(HT: Ben Davis)
My thanks to Tim Challies for this: I don’t want to keep talking about Rob Bell. Honest. And in this post I am only going to touch on him on the way to something else. I think the uproar about his view on hell has helpfully illustrated what passes as virtue in the evangelical world today. As I have read some of the controversy, reading particularly from those who have taken his side, I have seen evidence of three characteristics that seem to pass as virtues today. In some parts of the Christian world, these are now embraced as Christian virtue: doubt, opaqueness, and an emphasis on asking rather than answering questions. Doubt Doubt has become a virtue while boldness and assuredness have become marks of arrogance. The only thing we should be sure of is that we cannot be sure of much of anything. Doubt has become synonymous with humility. And so it was with the people who used to
(HT: Reformed Voices)
Kevin DeYoung and Ted Kluck write as guest columnists today in the Newsweek/Washington Post forum on religion. Here’s an excerpt: Perhaps Christians are leaving the church because it isn’t tolerant and open-minded. But perhaps the church-leavers have their own intolerance too–intolerant of tradition, intolerant of authority, intolerant of imperfection except their own. Are you open-minded enough to give the church a chance–a chance for the church to be the church, not a coffee shop, not a mall, not a variety show, not Chuck E. Cheese, not a U2 concert, not a nature walk, but a wonderfully ordinary, blood-bought, Spirit-driven church with pastors, sermons, budgets, hymns, bad carpet and worse coffee? Their book Why We Love the Church: In Praise of Institutions and Organized Religion is now available. (HT: Justin Taylor)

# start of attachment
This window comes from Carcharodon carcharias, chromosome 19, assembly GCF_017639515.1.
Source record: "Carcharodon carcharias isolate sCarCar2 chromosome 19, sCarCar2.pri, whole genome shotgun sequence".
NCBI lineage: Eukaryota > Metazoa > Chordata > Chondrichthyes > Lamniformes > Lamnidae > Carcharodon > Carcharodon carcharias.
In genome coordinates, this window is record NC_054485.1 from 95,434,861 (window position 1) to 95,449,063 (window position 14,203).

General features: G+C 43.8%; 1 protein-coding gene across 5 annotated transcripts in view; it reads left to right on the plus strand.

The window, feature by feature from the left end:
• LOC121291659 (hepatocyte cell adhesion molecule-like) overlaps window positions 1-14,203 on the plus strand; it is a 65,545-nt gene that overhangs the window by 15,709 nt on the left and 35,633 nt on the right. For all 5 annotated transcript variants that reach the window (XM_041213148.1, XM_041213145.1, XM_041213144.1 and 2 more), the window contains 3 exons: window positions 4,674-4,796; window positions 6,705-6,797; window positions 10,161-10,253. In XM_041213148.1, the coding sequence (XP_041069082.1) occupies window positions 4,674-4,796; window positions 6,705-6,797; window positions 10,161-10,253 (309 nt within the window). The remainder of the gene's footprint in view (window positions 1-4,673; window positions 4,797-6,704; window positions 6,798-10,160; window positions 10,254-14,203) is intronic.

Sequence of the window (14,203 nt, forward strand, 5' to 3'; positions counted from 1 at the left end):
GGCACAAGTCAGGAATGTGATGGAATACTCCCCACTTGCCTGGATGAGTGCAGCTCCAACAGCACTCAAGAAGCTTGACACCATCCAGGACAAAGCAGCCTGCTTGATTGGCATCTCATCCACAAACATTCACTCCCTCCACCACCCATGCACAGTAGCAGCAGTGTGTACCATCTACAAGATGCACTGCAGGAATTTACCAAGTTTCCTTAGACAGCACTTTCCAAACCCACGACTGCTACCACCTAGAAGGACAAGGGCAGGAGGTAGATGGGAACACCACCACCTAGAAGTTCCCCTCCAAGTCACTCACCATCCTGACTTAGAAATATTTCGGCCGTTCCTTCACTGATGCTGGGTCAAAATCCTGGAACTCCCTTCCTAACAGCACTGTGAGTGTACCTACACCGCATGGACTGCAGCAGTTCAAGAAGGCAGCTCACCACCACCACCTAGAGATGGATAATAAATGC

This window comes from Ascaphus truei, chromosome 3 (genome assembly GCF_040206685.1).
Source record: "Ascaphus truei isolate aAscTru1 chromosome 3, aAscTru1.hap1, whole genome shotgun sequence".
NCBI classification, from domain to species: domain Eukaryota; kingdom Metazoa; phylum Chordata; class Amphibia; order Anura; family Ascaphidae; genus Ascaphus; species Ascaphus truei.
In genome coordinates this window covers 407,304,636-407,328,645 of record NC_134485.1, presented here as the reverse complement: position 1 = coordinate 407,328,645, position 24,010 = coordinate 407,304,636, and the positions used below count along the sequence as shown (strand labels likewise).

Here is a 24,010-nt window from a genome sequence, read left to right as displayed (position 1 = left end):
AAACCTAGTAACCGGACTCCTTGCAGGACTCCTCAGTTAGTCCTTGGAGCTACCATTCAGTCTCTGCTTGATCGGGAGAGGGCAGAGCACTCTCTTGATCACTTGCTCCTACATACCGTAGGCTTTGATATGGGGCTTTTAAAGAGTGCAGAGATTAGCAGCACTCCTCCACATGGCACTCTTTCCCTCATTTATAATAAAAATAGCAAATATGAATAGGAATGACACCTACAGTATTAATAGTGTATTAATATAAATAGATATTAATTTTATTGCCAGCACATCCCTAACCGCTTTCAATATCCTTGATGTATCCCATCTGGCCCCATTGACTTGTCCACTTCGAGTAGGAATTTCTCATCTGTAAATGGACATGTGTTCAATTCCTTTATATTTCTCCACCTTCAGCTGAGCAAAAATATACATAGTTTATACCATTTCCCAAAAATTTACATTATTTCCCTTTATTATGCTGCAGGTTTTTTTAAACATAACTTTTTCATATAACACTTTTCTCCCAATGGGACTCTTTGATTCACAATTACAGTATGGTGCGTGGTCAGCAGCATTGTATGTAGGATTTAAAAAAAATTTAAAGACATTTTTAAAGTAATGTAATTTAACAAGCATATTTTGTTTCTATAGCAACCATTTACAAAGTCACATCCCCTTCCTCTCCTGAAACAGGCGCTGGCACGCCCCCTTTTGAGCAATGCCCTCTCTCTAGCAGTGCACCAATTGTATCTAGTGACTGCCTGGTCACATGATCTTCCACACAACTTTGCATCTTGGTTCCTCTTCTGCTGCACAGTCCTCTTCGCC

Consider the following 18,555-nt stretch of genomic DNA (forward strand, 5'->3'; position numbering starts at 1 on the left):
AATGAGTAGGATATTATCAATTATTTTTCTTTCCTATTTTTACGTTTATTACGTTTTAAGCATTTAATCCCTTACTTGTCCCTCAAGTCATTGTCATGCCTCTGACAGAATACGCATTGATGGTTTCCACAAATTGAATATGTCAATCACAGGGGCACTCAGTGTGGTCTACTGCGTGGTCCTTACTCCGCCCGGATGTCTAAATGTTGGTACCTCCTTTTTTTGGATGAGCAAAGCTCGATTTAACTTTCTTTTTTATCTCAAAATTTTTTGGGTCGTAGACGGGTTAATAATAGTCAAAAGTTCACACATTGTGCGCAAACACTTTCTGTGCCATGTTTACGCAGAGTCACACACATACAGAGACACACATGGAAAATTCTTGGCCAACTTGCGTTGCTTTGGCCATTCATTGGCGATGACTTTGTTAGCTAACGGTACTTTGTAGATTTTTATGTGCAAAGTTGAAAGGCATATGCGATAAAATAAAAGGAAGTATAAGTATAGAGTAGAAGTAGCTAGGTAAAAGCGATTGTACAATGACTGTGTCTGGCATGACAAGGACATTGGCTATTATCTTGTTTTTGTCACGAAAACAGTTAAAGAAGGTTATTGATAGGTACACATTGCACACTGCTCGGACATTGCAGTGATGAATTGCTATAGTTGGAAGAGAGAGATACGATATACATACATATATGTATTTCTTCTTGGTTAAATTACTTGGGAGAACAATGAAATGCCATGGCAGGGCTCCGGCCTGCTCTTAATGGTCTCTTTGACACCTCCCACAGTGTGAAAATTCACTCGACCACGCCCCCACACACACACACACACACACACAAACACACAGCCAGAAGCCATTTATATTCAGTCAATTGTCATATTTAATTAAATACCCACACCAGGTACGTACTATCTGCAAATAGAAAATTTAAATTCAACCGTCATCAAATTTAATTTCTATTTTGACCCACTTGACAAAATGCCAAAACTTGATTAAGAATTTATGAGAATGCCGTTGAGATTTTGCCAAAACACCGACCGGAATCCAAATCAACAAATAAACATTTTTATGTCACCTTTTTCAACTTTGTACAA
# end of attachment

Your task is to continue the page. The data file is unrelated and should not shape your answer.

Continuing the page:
Al Mohler’s latest book, “The Disappearance of God”, can be ordered HERE . From the Publisher: For centuries the church has taught and guarded the core Christian beliefs that make up the essential foundations of the faith. But in our postmodern age, sloppy teaching and outright lies create rampant confusion, and many Christians are free-falling for ‘feel-good’ theology. We need to know the truth to save ourselves from errors that will derail our faith. As biblical scholar, author, and president of The Southern Baptist Theological Seminary, Dr. Albert Mohler, writes, “The entire structure of Christian truth is now under attack.” With wit and wisdom he tackles the most important aspects of these modern issues: Is God changing His mind about sin? Why is hell off limits for many pastors? What’s good or bad about the emergent movement? Have Christians stopped seeing God as God? Is the social justice movement misguided? Could the role of beauty be critical to our theology?
From Acts 29, via Justin Taylor: If you ever want to feel like you have the intelligence of a NASCAR fan that just finished off a six-pack (I think it’s a Red Neck law), then listen to D.A. Carson talk about, well, anything. Don is fluent in something like 7 languages and has written over 45 books. He is the esteemed Professor of New Testament at Trinity Evangelical Divinity School near Chicago. For instance, Carson said in his talk to us, “To be a non-perspectivalist is to be omniscient.” Nobody in the room was smart enough to argue with him over that. Don spoke at a luncheon at Bethlehem Baptist Church (John Piper) on Friday September 26, 2008 just before the Desiring God Conference. I attended this lunch with about 40 other church leaders. Don spoke for an hour about five trends in the American church that are troubling to him. Five Trends in the Church Today By D A